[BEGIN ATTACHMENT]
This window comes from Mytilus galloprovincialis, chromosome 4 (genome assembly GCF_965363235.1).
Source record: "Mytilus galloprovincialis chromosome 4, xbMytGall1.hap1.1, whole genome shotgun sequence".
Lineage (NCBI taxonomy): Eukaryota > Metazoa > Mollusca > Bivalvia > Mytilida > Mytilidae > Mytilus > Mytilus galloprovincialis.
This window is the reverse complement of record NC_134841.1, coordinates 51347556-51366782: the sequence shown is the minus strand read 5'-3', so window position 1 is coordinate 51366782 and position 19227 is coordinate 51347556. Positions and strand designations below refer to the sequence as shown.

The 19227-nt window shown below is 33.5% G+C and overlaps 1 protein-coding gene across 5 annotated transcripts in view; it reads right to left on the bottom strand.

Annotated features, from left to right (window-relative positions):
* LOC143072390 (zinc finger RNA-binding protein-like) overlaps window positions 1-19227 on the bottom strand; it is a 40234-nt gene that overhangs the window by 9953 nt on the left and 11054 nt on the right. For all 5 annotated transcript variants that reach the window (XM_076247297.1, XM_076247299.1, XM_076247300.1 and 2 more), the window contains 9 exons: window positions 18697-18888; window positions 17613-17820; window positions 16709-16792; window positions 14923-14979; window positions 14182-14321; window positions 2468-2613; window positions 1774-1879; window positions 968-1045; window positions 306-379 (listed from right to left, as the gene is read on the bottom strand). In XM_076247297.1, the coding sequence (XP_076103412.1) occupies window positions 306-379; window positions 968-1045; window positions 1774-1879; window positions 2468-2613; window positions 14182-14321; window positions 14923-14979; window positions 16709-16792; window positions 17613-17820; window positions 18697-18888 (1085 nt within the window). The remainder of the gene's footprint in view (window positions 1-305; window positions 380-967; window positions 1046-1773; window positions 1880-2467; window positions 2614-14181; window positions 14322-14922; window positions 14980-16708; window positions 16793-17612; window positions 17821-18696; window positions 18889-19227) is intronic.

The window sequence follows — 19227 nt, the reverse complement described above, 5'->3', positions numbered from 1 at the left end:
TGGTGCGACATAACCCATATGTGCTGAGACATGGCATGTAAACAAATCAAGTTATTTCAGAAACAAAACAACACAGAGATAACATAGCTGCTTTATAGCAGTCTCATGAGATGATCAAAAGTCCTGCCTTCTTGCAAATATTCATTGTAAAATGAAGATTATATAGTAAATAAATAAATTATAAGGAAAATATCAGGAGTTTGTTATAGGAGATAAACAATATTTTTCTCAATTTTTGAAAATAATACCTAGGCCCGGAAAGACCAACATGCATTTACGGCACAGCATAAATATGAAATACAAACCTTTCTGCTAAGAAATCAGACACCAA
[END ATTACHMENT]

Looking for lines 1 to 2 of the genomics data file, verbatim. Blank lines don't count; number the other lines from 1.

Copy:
This window comes from Mytilus galloprovincialis, chromosome 4 (genome assembly GCF_965363235.1).
Source record: "Mytilus galloprovincialis chromosome 4, xbMytGall1.hap1.1, whole genome shotgun sequence".